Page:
Becoming a GP trainer requires a delicate balancing act of continuing to provide a service to your patients and being a teacher.
One of the great joys of being a GP trainer is seeing a new doctor develop and gain confidence in the community, an environment so different from working in a hospital.
This is not just about learning how to manage conditions such as chickenpox or fungal nail infections, which a GP in training is unlikely to have seen before, but more than that, it involves dealing with uncertainty and seeing patients present with undifferentiated illness.
|How to succeed as a GP trainer|
Involve the team
It is important to have the whole team on board with training, as it will involve many changes.
Being a GP trainer (now called an educational supervisor) is very much about supervising. Your registrar will need to ask you questions about their patients, for example, a skin rash they have not seen before.
This all takes time and you, as the trainer, will be unable to see your usual number of patients, because you need to build this time into the system, with gaps between appointments or longer appointments.
At the start, you will need to review your registrar’s patients regularly, sometimes sitting in on their surgeries and checking through the patients they have seen.
Talk to other trainers and ask what they do, then develop a system that suits your practice. Involve the practice team in supervision, or consider establishing more than one trainer, which is particularly useful when you go on annual leave.
Training to be a teacher
You do not become a GP trainer overnight. Each region differs as to what sort of course you need to attend, and some regions will expect you to complete a Certificate in Medical Education first.
This involves spending time away from the practice and needs to be agreed by all of the members of the practice team beforehand.
There are many benefits to being a training practice, because this achieves new standards. It is great
to experience the stimulation and challenge of working with a recent graduate, who has knowledge of the latest evidence-based medicine.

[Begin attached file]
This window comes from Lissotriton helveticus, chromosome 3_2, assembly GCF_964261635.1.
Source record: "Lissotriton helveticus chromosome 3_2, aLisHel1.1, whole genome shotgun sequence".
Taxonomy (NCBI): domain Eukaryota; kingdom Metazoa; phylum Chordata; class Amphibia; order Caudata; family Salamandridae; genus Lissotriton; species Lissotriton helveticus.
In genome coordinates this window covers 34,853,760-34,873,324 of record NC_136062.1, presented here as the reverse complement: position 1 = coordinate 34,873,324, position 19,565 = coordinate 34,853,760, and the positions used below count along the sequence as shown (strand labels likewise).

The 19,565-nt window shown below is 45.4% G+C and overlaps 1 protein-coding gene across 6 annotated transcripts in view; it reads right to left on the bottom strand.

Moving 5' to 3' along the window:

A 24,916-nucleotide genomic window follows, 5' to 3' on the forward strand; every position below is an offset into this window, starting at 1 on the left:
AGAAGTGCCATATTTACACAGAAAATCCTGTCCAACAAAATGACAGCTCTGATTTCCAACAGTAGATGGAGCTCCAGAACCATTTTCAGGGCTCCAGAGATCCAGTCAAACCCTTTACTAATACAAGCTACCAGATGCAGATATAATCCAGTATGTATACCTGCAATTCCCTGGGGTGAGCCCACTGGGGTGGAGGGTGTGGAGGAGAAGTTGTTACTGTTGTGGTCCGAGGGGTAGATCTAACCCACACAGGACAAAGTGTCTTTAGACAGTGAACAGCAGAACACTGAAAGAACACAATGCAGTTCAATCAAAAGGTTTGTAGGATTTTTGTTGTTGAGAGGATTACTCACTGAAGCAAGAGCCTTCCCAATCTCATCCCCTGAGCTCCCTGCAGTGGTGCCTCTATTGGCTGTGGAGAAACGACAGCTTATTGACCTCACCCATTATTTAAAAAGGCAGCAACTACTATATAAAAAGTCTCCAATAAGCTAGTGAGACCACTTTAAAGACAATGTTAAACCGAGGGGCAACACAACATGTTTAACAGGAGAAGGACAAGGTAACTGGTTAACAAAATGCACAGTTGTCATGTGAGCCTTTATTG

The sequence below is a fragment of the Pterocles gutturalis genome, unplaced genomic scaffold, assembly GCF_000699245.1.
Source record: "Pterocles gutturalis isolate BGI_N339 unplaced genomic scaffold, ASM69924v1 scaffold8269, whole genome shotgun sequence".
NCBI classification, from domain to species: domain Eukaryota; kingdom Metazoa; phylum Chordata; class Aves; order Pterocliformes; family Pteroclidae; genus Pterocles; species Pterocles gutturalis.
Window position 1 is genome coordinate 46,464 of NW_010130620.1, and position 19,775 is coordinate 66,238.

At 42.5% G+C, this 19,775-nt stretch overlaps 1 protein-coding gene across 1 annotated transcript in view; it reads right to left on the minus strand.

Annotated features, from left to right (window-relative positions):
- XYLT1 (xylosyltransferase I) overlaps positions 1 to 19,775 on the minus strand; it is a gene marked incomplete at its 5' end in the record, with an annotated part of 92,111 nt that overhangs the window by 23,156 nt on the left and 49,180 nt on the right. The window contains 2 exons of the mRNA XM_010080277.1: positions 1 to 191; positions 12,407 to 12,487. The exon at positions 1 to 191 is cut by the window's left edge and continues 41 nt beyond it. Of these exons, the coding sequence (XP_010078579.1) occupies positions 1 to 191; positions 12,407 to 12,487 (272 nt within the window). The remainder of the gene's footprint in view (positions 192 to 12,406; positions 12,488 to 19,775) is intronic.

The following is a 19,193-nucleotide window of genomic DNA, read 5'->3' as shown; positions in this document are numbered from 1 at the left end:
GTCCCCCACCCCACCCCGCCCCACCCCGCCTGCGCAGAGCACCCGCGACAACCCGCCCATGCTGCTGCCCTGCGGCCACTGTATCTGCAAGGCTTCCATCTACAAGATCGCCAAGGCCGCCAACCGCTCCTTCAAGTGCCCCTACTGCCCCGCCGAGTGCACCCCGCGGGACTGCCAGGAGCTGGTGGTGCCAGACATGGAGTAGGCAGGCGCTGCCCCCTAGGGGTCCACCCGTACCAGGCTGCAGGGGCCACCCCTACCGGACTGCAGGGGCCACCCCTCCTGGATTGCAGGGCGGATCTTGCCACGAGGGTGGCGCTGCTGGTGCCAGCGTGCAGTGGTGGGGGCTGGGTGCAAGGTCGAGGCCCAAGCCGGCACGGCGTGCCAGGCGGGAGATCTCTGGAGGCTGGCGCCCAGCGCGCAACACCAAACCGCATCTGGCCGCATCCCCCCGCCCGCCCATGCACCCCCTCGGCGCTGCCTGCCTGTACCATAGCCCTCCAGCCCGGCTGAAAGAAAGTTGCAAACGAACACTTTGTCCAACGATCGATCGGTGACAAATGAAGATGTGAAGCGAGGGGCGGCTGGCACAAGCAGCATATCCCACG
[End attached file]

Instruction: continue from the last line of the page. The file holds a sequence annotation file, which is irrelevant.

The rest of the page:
You will also need to attend quarterly trainers’ workshops, to discuss problems and receive updates.
The weekly tutorial
GP registrars and their trainers require protected time for teaching.
Although teaching need not always be by the trainer, whoever provides it will need dedicated time away from routine patient appointments to prepare and give the tutorial.
Remember that the GP registrar needs educational time, as well as clinical contact. The extra consultations they are able to offer, you will lose in providing supervision.
Some trainers also become involved in the Vocational Training Scheme and give joint tutorials to several GP registrars, as part of cluster-based learning.
The exit examination in GP training is the MRCGP, a large component of which is workplace-based assessment.
GP registrars need to reflect on their daily practice and record this learning in their ePortfolio, for example, any challenging clinical encounters. They will also need to write a personal development plan.
There are many aspects to the ePortfolio and the trainer needs to read and comment on these entries, which again takes time.
Given the GP’s busy timetable, this is not always straightforward and often migrates into personal time. Similarly, every six months, you have to write a report on the GP registrar’s training, the Educational Supervisor’s Report, so their progress can be reviewed by the Annual Review of Competence Progression panel.
The struggling registrar
Every so often, you will come across a GP registrar who needs a lot more of your time. This could be at the start of their six- or 12-month post, when they run 20-minute consultations and need to ask about most cases, or require many of their patients to be reviewed, or later in their training, if they are finding consultations a bigger challenge than they expected.
This could involve many case-based discussions, which also form part of the ePortfolio, and your feedback on video consultations.
An enjoyable role
I enjoy being a trainer, not least seeing former registrars who are now local GPs – some become trainers themselves. However, to do the job well takes time.
The key is a supportive and committed practice team who understand that you may not see the same number of patients as you used to.
Similarly, bringing your patients on board is vital – you need their consent for training and they may not always be able to see you.
The patient participation group can be a powerful ally in helping you inform the practice population of the benefits of bringing in a new and enthusiastic pair of eyes, while also preparing the doctors of the future.
- Professor Charlton is a GP trainer in Hampton-in-Arden, and training programme director and professor of primary care education, University of Nottingham
Photo: JH Lancy